‘This Is Our Chernobyl’: New York City’s Nurses Are Terrified


 
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By Katie MacBride

With the deadly coronavirus quickly spreading through New York City, the city’s doctors and nurses are panicking that a lack of tests, beds, ventilators, and protective equipment have set them up for failure in one of the most critical fights in the city’s history.

“This is our Chernobyl,” said one New York hospital doctor, who like other health care professionals interviewed for this article, requested not to include his name or place of work. “The people in charge are not listening to the people on the ground. Everything is getting caught up in bureaucracy.”

This week, New York Gov. Andrew Cuomo warned that the virus could peak in a month and a half. But as of Thursday, New York City already had confirmed 3,600 cases of coronavirus—up from 2,000 cases just the night before—and New York State had 5,200 confirmed cases, the most of any state in the country. Cuomo has asked President Donald Trump to mobilize the Army Corps of Engineers and build temporary medical facilities in New York. “It’s only a matter of time before our state's ICU beds fill up,” Cuomo tweeted Monday. “The federal gov't must act.” According to New York hospital staff, the extra beds are already necessary. The growing number of cases have left hospital staff feeling overwhelmed by the flood of COVID-19 patients—a situation made worse by conflicting messaging and loosened safety standards that staff fear could increase their and their patients’ chance of exposure to the virus.

A firm COVID-19 fatality rate has been difficult to lock down. The New York Times recently reported that many "scientists and public health officials who have studied the data so far say they expect a fatality rate for Covid-19 of around 1 percent." But a separate New York hospital doctor said that New York’s fatality rate could inch closer to Italy’s seemingly much higher one if the state doesn’t take action to improve its infrastructure and facilities soon. “The 1 percent mortality rate is based on perfect ICU care,” the doctor said.“We need infrastructure to be built and to be protected."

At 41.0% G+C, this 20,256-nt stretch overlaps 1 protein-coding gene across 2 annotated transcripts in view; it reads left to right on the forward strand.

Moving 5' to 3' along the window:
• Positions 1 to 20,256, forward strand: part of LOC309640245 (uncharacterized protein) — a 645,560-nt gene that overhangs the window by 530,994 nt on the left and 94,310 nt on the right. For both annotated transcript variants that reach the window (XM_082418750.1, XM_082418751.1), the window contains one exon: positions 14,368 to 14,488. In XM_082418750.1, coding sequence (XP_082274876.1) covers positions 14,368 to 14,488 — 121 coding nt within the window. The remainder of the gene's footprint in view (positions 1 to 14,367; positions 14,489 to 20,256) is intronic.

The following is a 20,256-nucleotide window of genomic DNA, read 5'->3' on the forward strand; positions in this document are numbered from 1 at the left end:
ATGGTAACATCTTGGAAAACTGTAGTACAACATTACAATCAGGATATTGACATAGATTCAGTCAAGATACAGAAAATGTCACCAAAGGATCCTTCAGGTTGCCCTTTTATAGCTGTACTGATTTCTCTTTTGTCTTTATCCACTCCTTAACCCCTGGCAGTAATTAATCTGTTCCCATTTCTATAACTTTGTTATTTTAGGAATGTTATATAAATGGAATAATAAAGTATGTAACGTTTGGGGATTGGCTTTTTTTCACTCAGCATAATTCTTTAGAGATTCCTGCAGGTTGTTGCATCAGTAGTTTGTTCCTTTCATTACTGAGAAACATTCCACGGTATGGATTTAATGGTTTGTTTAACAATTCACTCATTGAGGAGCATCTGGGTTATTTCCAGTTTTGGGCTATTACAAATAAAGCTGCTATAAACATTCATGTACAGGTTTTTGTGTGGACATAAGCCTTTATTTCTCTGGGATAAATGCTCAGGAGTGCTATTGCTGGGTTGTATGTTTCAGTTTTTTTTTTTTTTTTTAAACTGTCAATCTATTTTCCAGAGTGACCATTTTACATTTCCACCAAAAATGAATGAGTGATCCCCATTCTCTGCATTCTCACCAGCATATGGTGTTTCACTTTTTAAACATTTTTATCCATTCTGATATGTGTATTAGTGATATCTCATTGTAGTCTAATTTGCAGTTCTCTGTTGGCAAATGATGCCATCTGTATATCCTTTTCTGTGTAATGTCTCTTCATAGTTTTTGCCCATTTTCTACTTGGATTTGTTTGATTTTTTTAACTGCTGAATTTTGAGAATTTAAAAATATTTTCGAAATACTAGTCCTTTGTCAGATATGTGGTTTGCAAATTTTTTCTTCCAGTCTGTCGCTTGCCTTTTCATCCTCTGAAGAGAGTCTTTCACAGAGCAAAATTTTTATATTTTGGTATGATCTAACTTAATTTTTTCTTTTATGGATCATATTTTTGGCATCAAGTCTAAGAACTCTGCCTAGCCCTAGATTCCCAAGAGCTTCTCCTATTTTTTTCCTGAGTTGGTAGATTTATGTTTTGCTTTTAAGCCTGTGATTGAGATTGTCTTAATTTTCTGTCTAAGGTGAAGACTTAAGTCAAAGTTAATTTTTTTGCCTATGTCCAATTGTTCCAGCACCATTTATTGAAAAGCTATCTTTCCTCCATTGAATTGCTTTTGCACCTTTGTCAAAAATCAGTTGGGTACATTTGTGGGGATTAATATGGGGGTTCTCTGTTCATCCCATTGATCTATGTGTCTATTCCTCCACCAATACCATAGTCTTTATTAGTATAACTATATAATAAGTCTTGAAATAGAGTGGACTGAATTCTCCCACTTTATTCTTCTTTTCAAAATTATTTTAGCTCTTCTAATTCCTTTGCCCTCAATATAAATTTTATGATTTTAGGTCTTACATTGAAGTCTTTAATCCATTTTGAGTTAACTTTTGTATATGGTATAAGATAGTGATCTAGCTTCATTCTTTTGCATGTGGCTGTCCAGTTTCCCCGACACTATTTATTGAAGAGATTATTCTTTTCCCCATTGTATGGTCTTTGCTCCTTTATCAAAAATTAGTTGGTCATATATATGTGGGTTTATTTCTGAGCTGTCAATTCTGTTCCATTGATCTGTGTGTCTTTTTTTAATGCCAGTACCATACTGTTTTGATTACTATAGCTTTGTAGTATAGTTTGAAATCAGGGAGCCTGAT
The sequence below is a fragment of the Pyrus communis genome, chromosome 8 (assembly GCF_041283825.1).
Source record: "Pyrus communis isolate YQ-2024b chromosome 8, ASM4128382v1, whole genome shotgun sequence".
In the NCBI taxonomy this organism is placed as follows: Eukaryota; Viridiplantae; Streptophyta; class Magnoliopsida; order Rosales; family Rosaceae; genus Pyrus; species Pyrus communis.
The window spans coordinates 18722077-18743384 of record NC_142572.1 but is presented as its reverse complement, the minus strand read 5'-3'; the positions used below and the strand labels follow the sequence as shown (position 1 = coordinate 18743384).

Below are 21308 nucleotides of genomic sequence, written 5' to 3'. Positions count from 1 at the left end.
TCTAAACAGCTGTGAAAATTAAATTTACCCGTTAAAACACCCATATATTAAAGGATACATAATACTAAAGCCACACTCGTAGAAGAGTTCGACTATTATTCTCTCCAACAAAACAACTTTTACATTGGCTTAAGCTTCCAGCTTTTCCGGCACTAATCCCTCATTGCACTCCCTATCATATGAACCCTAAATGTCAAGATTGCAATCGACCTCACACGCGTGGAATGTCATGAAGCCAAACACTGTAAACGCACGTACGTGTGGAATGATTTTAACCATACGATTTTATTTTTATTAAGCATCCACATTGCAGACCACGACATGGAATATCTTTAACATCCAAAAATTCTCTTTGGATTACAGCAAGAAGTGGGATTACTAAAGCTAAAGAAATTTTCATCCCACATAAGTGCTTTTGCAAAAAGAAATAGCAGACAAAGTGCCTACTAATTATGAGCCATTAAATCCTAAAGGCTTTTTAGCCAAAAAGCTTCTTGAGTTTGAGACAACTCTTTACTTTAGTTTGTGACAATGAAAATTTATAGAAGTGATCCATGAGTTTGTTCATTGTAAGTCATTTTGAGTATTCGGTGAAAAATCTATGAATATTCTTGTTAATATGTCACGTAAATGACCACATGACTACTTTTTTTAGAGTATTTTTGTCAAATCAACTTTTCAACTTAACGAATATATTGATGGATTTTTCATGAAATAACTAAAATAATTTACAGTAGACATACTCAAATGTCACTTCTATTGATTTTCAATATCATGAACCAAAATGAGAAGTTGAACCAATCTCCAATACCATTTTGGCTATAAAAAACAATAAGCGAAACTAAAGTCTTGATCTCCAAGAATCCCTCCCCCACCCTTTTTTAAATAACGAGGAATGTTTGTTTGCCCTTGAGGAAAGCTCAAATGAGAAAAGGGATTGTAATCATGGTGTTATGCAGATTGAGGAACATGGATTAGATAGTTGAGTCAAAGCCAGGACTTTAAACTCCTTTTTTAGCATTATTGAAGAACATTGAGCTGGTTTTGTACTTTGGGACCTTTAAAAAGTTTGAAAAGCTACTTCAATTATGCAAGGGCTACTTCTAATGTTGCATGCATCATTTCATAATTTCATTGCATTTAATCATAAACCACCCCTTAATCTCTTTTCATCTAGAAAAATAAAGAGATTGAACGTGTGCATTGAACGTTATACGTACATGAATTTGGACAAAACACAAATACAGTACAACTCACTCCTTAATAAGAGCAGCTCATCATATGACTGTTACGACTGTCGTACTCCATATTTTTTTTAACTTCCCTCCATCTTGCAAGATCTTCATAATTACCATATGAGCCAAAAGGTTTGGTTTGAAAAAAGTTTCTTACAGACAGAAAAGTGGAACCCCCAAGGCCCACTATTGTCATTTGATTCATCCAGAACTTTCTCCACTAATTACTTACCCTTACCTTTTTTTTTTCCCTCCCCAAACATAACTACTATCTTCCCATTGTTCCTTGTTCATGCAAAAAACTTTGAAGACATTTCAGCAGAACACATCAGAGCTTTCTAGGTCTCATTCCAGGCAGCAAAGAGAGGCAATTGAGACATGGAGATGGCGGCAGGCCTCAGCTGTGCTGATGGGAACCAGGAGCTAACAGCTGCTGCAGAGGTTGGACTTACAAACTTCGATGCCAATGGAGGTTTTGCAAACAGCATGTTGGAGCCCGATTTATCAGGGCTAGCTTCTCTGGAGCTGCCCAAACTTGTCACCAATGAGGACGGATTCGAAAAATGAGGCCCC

To successfully fight coronavirus, New York hospitals will require fast and reliable tests; quarantine and isolation facilities; ICU beds and respirators, personal protective gear for staff, and enough staff to have dedicated teams for COVID-19 and non-COVID-19 patients. Right now, New York doesn’t have enough of those things, sources said.

“The isolation beds are constantly full,” said one nurse practitioner. “They’ve resorted to putting up tents in the halls of the emergency department to isolate people. Our hospital system just isn’t equipped for something like this.”

Without drastic action, the nurse practitioner said the city will soon not be able to house everyone who is in need of help. “It’s very obvious we don’t have enough space for these patients,” the nurse practitioner said. The overflow could cause issues for not only those with coronavirus, but people who need traditional medical care. “People don’t just stop having strokes and heart attacks because there’s a pandemic.”

In order to create more hospital beds, another doctor said he and others are pushing for hospitals to learn from China and create separate facilities to isolate people who have tested positive for coronavirus and keep hospital staff and other patients safe. So far, talks have not led to any concrete action. “We can do this. We have these colleges all around us that are now empty. I don’t understand. We’re not a third-world country. We’re able to mobilize when it’s needed, but everything is mired in this bureaucracy,” he said. “I feel like I’m living in bizarro world.”

Amid a public-health crisis, workers have found themselves frustrated by hospitals' continued concern with their bottom line. On Sunday, Mayor Bill de Blasio ordered city hospitals to cancel elective procedures that can wait, like tonsillectomies. But hospital staff said administrators haven’t complied since then. One health care worker said that they knew of roughly a dozen gastric bypass surgeries that happened at the hospital he works at since de Blasio’s order.

“It’s hard to justify,” the hospital staffer said. “But they’re making money off of those surgeries. If you shut down the whole [operating room], you’re shutting down a huge revenue source for the hospital.”

The situation has been made worse by the general public’s frantic desire to purchase or otherwise obtain personal protective equipment normally reserved for health care professionals, causing shortages at hospitals around the country.

Of particular concern is a lack of N95 masks. The masks—designed to fit snugly on the face—are critical for health care providers and other people working directly with infected patients, but have become an object of desire among coronavirus-related panic. One New York doctor said that boxes of N95 masks had even been stolen from the hospital emergency department.